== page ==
How Carv helped me find my skiing confidence
I’ve had a long, difficult and often dangerous relationship with skiing.
There’s a happy ending to this story, even though it took decades to happen – but first, let me take you back. Way back … to Jan. 12, 1969.
If Carv can help a guy like me – scared crapless for five decades to go downhill on a pair of skis – it can help anyone.
My five-decade-long, long journey down a ski hill
I remember the exact date of my very first time on skis for two reasons: it was the day of Super Bowl III; it was also the first of many days that I felt utter embarrassment and frustration on a ski hill.
I grew up in a small Canadian town with no hills nearby. Hockey was the preferred winter sport. But on this day in the winter of 1969, my friend Rob and his father – both avid skiers – took me to their ski club a few hours away. I couldn’t even master getting up the hill. I fell on the rope tow. I fell off the T-bar. I fell down the hill. Many times. Let’s just say Joe Namath had a much better day than I did on Jan. 12, 1969.
The next time out was worse. My family decided to take a Christmas vacation at a popular ski resort in Ontario. My parents weren’t skiers, but they were planning a trip to Switzerland later that winter so off we went to learn to ski. My second day, while in a lesson, I attempted a “jump turn” that resulted in a violent fall. The result: a trip down the hill in a ski patrol toboggan and a broken leg. It was a humiliating, painful experience for an 11-year-old kid.
In my mind, my skiing days were over. Running marathons and riding road bikes became my adult passions. There was no need to try to learn a sport that bruised both my body and my ego.
In my mind, my skiing days were over.
But deep in the back of my brain, there was always the curiosity, the need to conquer a fear and frustration from my childhood. So, five decades after that broken leg, I tried again.
This time, instead of being on the flatlands of southern Ontario, I was in British Columbia. Skiing is a way of life there. Vancouver boasts itself as a city where you can ski in the morning and golf in the afternoon. There are three ski areas within the greater Vancouver area, easily reachable in under an hour from downtown. I would stare at the mountains, the ski areas visible for all to see. They beckoned. They teased. They convinced me to try again.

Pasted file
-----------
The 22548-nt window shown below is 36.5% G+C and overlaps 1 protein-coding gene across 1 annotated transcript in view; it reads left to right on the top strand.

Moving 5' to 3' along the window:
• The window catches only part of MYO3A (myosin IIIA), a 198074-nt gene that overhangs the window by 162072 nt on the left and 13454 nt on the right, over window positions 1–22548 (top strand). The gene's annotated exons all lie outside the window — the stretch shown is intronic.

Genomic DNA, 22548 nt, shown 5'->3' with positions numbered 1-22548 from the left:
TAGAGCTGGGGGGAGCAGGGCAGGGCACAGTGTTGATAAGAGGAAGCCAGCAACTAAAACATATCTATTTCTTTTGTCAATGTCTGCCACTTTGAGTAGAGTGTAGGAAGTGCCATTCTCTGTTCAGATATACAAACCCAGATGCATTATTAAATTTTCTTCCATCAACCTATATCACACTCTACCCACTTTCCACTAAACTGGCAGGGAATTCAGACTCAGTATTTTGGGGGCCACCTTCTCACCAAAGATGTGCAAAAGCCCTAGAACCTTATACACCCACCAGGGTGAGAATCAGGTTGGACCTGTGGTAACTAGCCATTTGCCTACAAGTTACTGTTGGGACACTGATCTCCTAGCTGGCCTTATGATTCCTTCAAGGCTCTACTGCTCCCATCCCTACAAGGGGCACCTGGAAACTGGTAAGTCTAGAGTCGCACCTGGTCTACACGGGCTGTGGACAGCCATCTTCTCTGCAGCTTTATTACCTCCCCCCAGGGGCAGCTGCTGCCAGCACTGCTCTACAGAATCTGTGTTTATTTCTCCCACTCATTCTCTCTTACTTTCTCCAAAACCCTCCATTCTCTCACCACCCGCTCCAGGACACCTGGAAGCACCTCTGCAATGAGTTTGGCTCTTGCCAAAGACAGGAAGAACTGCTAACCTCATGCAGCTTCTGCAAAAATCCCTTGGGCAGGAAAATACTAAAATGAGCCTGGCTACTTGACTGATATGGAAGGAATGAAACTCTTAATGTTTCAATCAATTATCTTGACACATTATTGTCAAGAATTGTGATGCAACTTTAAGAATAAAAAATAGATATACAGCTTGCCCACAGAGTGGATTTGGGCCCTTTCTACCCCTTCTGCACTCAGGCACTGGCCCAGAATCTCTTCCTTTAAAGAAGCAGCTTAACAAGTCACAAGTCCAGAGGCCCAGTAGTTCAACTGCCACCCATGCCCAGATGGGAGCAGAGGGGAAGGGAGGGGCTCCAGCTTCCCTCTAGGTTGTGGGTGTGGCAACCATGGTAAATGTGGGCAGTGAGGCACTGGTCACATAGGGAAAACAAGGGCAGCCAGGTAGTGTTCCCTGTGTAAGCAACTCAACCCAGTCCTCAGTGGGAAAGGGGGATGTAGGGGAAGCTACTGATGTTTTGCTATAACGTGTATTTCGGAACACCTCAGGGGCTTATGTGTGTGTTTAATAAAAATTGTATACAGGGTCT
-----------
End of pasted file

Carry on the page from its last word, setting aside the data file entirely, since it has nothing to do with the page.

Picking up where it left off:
It’s now the winter of 2020 – a few months before the pandemic – and I’m taking a group beginner’s lesson on Cypress Mountain. It’s me and half a dozen other newbies, all of whom were at least half my age. And in a flash, it all comes rushing back. The panic. The fear. The embarrassment. I’m physically unable to do the snow plow/pizza manoeuvre – my recalcitrant hips are just incapable of allowing my skis tips to come together to allow a gentle stop. Houston, we have a problem. Nevertheless, I venture onto a green run at the end of my lesson. Two runs and about half a dozen tumbles and I’ve had enough.
A week later and I’m waiting in line for a gondola lift at Whistler. I know what you’re thinking. What’s a 61-year-old guy who can’t perform a snowplow stop doing at a world-class ski resort? Or, posed as a rhetorical question: How could you be so stupid? Within minutes of my first run, I start an uncontrollable spin down the hill. It ends with me falling forward. When my boot refuses to release from my rental skis, I feel an excruciating pain in my calf. I’m a heap on the hill, unable to move. Throw in some busted ribs for good measure. And almost 50 years to the day, I’m taking another ride down the mountain in a ski patrol toboggan. The muscle spasms in my leg on the two-hour drive back to Vancouver were the worst pain I’d ever felt in my life.
And in a flash, it all comes rushing back. The panic. The fear. The embarrassment.
A sensible person might rightly consider that maybe skiing wasn’t made for me. Maybe try sky diving or cliff climbing. And yet...the Whistler injury somehow made me more determined. And even angry. Why couldn’t I do this? As my leg healed over the summer, my gaze again rested upon those Vancouver ski hills. My partner, who is a beautiful skier and a positive influence in this crazy endeavour, upped the ante: she bought me my own boots and skis – and then told me if I didn’t learn to ski this season, I’d have to reimburse her. It was the final incentive I needed. She also convinced me that a few private lessons would be wise.
So last January, in the midst of a global pandemic, I’m back on Cypress Mountain in Vancouver. My instructor, Paola, is puzzled: “What do you mean you can’t do the snowplow?” She soon sees for herself. The only solution, she says, is to go straight to learning how to parallel ski, “which you do very poorly.” Paola is a wonderful teacher and after three lessons, I have just enough technique to get down a bunny hill. But it’s still a panic ride for me, worrying that every potential turn would turn into another toboggan ride.
Carv enters the picture